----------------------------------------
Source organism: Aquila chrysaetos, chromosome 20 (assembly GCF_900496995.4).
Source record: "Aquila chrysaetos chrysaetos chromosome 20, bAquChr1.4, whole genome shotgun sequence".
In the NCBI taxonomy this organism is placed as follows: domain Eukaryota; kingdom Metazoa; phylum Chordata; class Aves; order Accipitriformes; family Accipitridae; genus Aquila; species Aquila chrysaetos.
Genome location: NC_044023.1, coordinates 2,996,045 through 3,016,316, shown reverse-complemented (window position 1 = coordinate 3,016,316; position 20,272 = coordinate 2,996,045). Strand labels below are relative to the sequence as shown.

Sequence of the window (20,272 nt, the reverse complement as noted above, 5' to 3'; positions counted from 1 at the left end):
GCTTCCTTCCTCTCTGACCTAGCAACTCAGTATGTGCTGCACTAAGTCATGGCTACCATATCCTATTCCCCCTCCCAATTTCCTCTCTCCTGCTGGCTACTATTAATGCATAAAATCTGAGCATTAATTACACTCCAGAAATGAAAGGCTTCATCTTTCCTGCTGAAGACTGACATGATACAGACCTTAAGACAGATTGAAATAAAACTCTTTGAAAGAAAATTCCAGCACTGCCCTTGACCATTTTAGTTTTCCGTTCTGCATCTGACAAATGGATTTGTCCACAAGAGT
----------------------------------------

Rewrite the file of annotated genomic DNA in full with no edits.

Source organism: Aquila chrysaetos, chromosome 20 (assembly GCF_900496995.4).
Source record: "Aquila chrysaetos chrysaetos chromosome 20, bAquChr1.4, whole genome shotgun sequence".
In the NCBI taxonomy this organism is placed as follows: domain Eukaryota; kingdom Metazoa; phylum Chordata; class Aves; order Accipitriformes; family Accipitridae; genus Aquila; species Aquila chrysaetos.
Genome location: NC_044023.1, coordinates 2,996,045 through 3,016,316, shown reverse-complemented (window position 1 = coordinate 3,016,316; position 20,272 = coordinate 2,996,045). Strand labels below are relative to the sequence as shown.

Sequence of the window (20,272 nt, the reverse complement as noted above, 5' to 3'; positions counted from 1 at the left end):
GCTTCCTTCCTCTCTGACCTAGCAACTCAGTATGTGCTGCACTAAGTCATGGCTACCATATCCTATTCCCCCTCCCAATTTCCTCTCTCCTGCTGGCTACTATTAATGCATAAAATCTGAGCATTAATTACACTCCAGAAATGAAAGGCTTCATCTTTCCTGCTGAAGACTGACATGATACAGACCTTAAGACAGATTGAAATAAAACTCTTTGAAAGAAAATTCCAGCACTGCCCTTGACCATTTTAGTTTTCCGTTCTGCATCTGACAAATGGATTTGTCCACAAGAGT